Vulture Funds On Hunt for Distressed Investments

A lot of us are worried in the global financial crisis that we are all facing. Companies are cutting down their costs. Unemployment rate rises. Economies are entering recession. Many are left homeless and are doing their best to make ends meet.

While this scenario may be a disadvantage for a lot of us, this crisis poses an advantage and a great opportunity for the so-called “VULTURE FUNDS“. It’s a great time to hunt for their food. But what exactly are vulture funds in the first place?

Just like vultures, birds who prey on dead bodies of animals, vulture funds also prey on dead things. They prey on distressed debts and assets of ailing companies experiencing financial turmoil. Sometimes, they are also called special situations fund. The ultimate goal is to buy these distressed debts and assets at a very low bargain prices and profit from it turning trashes into an instant gold.

During the height of the Asian Financial Crisis in 1997, a lot of debts and assets turned sour. A lot of borrowers who availed loans in dollar currency were left with a ballooned principal and interest as an effect of rising mighty dollar against a basket of asian currencies. Because of this, there’s an aggressive increase of non performing assets in the balance sheets of banks which are considered as trashes ready for write down. In order to avoid huge potential losses from these trashes, banks dispose it by selling to vulture funds.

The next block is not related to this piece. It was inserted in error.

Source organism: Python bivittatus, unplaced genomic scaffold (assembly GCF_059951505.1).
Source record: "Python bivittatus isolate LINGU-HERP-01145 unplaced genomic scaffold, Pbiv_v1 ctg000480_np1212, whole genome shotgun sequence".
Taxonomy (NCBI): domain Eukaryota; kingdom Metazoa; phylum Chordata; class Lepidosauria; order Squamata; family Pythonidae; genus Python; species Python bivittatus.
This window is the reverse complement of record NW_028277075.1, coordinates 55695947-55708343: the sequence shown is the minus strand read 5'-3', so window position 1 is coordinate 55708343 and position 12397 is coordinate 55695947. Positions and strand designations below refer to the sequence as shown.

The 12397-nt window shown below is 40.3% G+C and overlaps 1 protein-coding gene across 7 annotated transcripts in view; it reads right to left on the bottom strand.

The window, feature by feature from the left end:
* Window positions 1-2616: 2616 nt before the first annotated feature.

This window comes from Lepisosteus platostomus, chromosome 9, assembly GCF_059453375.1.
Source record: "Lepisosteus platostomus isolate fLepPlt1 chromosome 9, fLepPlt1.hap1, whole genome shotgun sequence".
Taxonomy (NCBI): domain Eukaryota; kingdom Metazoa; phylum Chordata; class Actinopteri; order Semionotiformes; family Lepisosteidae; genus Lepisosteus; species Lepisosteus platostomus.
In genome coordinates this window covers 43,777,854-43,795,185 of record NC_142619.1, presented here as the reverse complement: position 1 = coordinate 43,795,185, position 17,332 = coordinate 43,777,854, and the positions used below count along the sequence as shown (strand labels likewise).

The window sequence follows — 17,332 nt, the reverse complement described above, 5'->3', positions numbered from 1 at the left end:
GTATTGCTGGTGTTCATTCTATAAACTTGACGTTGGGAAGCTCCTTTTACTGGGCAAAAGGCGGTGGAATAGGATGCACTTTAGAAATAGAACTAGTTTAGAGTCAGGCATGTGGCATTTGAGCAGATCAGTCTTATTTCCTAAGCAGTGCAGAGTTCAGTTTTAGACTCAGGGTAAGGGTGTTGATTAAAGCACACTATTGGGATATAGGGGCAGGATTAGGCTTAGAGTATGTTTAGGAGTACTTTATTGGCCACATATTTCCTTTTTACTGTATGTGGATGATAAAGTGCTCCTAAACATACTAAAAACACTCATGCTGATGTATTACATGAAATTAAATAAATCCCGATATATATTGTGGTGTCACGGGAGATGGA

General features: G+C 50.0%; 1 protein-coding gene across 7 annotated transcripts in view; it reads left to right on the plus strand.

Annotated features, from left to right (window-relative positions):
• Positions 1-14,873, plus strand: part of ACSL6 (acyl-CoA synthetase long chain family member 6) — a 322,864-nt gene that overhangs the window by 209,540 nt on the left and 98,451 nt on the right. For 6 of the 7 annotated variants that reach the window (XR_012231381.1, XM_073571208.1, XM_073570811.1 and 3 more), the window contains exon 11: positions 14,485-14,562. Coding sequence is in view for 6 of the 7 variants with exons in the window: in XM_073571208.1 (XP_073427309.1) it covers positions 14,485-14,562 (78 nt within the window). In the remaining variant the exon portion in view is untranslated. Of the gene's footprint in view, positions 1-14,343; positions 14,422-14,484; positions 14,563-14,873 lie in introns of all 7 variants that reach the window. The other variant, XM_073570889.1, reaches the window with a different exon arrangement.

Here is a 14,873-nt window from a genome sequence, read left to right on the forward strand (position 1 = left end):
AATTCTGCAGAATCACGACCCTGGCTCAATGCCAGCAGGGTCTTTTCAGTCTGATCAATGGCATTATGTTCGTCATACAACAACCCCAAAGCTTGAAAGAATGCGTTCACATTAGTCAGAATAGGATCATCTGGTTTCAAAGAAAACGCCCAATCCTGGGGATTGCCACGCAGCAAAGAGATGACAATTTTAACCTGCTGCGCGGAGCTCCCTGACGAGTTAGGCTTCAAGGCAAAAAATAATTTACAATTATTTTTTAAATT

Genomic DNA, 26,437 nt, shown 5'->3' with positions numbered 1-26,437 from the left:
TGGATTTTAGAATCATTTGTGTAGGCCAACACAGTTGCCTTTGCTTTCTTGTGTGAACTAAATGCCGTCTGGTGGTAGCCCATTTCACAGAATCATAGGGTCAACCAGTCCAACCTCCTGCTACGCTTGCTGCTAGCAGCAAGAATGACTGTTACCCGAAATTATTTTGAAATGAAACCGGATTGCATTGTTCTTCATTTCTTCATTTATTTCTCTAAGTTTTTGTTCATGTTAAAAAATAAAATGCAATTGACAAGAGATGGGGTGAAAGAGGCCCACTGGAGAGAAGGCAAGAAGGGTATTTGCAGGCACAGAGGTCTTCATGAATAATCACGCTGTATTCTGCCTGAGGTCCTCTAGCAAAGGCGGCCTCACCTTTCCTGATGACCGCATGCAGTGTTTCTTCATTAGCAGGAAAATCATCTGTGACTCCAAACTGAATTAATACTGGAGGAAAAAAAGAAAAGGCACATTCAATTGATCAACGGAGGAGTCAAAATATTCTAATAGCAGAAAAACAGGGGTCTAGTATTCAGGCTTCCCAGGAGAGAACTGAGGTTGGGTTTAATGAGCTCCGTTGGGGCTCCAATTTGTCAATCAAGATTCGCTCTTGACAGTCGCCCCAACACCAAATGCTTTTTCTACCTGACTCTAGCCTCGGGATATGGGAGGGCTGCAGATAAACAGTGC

One of the countries hardly hit by the Asian Financial Crisis before was our country Philippines. Non-Performing Loan Ratio (NPL Ratio), the ratio of non performing loans to total loans of banks, reached its peak to as much as 20% on their balance sheets. In order to address this problem, the Congress passed a law in 2002 called Special Purpose Vehicle Act of 2002 (SPV Act of 2002). This particular law gives huge tax incentives to vulture funds buying distressed debts and assets of banks. Six years after the passage of the law, banks now have considerably reduced their NPL ratio to as low as 5% disposing billions of distressed debts and assets to vulture funds set up by leading investment banks such as Deutsche Bank, Lehman Brothers, JP Morgan Chase, Morgan Stanley, Amroc Investments, and Barclays Capital.

On the latest study conducted by Debtwire on Asian Distressed Debt Outlook for 2009 surveyed among 100 hedge funds, China and Indonesia posed the greatest opportunity for distressed debts and assets as an effect of the global financial crisis that we are currently facing.

Truly, vulture funds can easily turn banks’ trashes into gold. But as with any other investments, high returns mean high risks. Detailed due diligence and the right resolution strategy is the key in a successful distressed debts and assets investments. Once again, vulture funds will be on their active hunting season for their preys…